Pedra da Gávea — the ‘hard-topped stone’ mountain.
I climbed that difficult bastard,
That pebble-ridden, stone-cold, jagged edged, steep dropping type.
The type that makes your legs wobble and your eyes stretch
out to distant shores.

Millions of dollars of urban habitat colonize the beaches below,
Like miniature ant colonies bustling around sand piles.
I catch a glimpse of the organized chaos through the crack-line
Carved between the coarse walls and the crooked vegetation
protruding from the crag.

Pedra’s wound opens — bleeding out foliate forests and blue prairies
Framed in the indigenous periphery
Of an unpolished, natural beaten sierra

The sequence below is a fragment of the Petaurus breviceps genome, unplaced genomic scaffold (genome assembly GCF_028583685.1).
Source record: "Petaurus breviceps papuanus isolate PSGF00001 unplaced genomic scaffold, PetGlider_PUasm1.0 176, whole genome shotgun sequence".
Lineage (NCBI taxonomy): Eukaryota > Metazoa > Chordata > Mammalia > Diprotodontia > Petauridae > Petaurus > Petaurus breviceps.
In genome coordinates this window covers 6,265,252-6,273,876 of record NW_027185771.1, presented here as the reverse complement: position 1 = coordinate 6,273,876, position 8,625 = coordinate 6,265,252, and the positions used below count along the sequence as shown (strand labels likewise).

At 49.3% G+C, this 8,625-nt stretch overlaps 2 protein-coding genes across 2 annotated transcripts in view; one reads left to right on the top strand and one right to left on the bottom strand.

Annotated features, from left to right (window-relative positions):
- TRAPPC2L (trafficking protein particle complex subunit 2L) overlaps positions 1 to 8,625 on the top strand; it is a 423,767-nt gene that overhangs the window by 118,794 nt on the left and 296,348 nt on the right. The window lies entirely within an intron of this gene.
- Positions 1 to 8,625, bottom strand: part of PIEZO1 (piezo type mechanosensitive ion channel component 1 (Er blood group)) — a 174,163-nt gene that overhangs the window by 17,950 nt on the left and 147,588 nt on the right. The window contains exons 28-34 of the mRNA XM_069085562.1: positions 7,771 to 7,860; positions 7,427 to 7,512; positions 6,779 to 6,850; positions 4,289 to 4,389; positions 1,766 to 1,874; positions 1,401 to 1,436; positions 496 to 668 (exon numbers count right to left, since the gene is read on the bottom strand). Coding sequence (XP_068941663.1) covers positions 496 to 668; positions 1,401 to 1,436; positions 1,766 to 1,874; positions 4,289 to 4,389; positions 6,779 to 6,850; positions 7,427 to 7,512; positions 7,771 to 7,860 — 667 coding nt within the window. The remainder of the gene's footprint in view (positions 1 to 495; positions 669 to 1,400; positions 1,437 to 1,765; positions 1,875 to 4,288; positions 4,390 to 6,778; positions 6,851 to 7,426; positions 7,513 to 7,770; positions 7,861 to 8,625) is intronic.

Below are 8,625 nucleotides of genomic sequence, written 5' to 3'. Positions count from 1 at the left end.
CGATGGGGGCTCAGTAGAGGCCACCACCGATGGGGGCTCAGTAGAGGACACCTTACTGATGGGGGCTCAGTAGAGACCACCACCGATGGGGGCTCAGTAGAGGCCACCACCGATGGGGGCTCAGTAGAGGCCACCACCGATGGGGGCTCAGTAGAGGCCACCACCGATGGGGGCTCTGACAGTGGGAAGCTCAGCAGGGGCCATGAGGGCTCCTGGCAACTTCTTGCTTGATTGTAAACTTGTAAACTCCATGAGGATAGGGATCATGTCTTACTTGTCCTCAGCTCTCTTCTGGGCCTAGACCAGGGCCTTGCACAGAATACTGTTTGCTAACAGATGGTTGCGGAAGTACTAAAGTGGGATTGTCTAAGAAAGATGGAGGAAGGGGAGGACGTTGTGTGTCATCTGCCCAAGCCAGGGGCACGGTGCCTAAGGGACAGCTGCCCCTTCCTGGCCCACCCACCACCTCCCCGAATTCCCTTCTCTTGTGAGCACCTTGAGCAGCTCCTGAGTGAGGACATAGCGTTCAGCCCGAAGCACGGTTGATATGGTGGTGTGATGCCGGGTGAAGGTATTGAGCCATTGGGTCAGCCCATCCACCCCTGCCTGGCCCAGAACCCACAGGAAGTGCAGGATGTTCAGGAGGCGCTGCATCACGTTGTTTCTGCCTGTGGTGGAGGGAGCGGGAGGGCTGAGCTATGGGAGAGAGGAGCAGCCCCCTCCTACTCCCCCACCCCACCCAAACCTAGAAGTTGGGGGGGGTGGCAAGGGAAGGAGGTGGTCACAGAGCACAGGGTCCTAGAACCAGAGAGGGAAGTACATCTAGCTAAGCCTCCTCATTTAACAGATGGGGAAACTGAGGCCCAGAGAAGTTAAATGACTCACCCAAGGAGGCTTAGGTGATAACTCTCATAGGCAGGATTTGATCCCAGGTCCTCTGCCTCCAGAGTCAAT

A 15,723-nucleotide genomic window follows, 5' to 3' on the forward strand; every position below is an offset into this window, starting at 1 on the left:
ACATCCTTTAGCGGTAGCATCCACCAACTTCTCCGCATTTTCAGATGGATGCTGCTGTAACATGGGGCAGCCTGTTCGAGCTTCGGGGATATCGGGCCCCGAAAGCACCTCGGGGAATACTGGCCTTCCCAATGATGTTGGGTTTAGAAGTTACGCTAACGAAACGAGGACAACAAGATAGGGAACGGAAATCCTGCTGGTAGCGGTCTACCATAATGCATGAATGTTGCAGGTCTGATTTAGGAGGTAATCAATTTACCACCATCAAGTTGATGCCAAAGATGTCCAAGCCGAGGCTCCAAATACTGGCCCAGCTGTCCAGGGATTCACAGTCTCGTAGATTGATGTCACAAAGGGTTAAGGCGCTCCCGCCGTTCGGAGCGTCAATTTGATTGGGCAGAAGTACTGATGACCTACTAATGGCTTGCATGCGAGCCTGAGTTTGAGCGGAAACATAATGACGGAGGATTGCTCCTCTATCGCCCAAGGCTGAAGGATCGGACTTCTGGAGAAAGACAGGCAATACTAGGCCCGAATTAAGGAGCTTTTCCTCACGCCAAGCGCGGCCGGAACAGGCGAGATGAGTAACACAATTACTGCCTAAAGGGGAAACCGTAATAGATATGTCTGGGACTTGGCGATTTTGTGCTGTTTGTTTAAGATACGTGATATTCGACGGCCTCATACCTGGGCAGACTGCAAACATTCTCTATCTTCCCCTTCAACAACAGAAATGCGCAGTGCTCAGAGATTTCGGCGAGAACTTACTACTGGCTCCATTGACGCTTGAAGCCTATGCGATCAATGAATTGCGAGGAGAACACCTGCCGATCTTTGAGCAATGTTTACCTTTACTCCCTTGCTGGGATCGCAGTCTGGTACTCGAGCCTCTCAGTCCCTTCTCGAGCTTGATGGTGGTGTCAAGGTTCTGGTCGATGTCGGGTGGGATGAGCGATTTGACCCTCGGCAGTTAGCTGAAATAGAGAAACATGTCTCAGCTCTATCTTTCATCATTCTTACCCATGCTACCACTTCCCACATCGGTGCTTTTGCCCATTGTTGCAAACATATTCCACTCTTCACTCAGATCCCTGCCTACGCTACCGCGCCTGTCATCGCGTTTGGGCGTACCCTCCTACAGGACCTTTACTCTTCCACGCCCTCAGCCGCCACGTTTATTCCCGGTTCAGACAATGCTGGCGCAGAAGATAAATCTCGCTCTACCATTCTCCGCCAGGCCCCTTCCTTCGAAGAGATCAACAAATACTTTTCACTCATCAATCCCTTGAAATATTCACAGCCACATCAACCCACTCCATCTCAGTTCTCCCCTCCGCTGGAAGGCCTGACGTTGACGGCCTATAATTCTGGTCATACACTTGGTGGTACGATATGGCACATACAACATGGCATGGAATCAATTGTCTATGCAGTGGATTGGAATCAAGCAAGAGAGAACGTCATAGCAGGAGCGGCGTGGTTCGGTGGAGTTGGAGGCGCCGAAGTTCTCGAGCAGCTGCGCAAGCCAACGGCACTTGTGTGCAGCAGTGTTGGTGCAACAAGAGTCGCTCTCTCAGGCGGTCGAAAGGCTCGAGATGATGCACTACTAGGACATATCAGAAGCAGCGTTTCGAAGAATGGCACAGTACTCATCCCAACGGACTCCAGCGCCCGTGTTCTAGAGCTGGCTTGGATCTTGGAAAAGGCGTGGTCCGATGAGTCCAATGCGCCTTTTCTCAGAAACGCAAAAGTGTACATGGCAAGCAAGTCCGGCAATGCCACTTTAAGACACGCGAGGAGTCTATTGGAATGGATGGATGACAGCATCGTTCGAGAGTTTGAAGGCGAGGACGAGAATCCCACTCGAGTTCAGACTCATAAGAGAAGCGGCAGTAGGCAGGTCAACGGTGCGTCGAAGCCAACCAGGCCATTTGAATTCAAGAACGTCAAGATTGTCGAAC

Advocating for a space of tranquility
disrupted by my sweat, my sneakers, and my sighs.

I came from the bottom-up, from the ants and the colonies
Mounting myself on the alien stone,
Conquering Rio de Janeiro through the cracks and crags,
Pioneering this stubborn rock with my eyes
now enclosed like a post-card photo.

Forgive my effrontery, for I am but a gringo
That has cut you open with my ocular blades,
And stared through your hard outer shell,
Peeling back your mountainous skin to the metropolis—
that hardened heart within you.

 

Stephen Cruikshank

Stephen Cruikshank

Stephen Cruikshank is a PhD Candidate in the department of Modern Languages and Cultural Studies at the University of Alberta, Canada. His love for poetry, language, and travel often go hand in hand. His particular interest for writing and travel are dedicated towards the Latin American Caribbean and Brazil.

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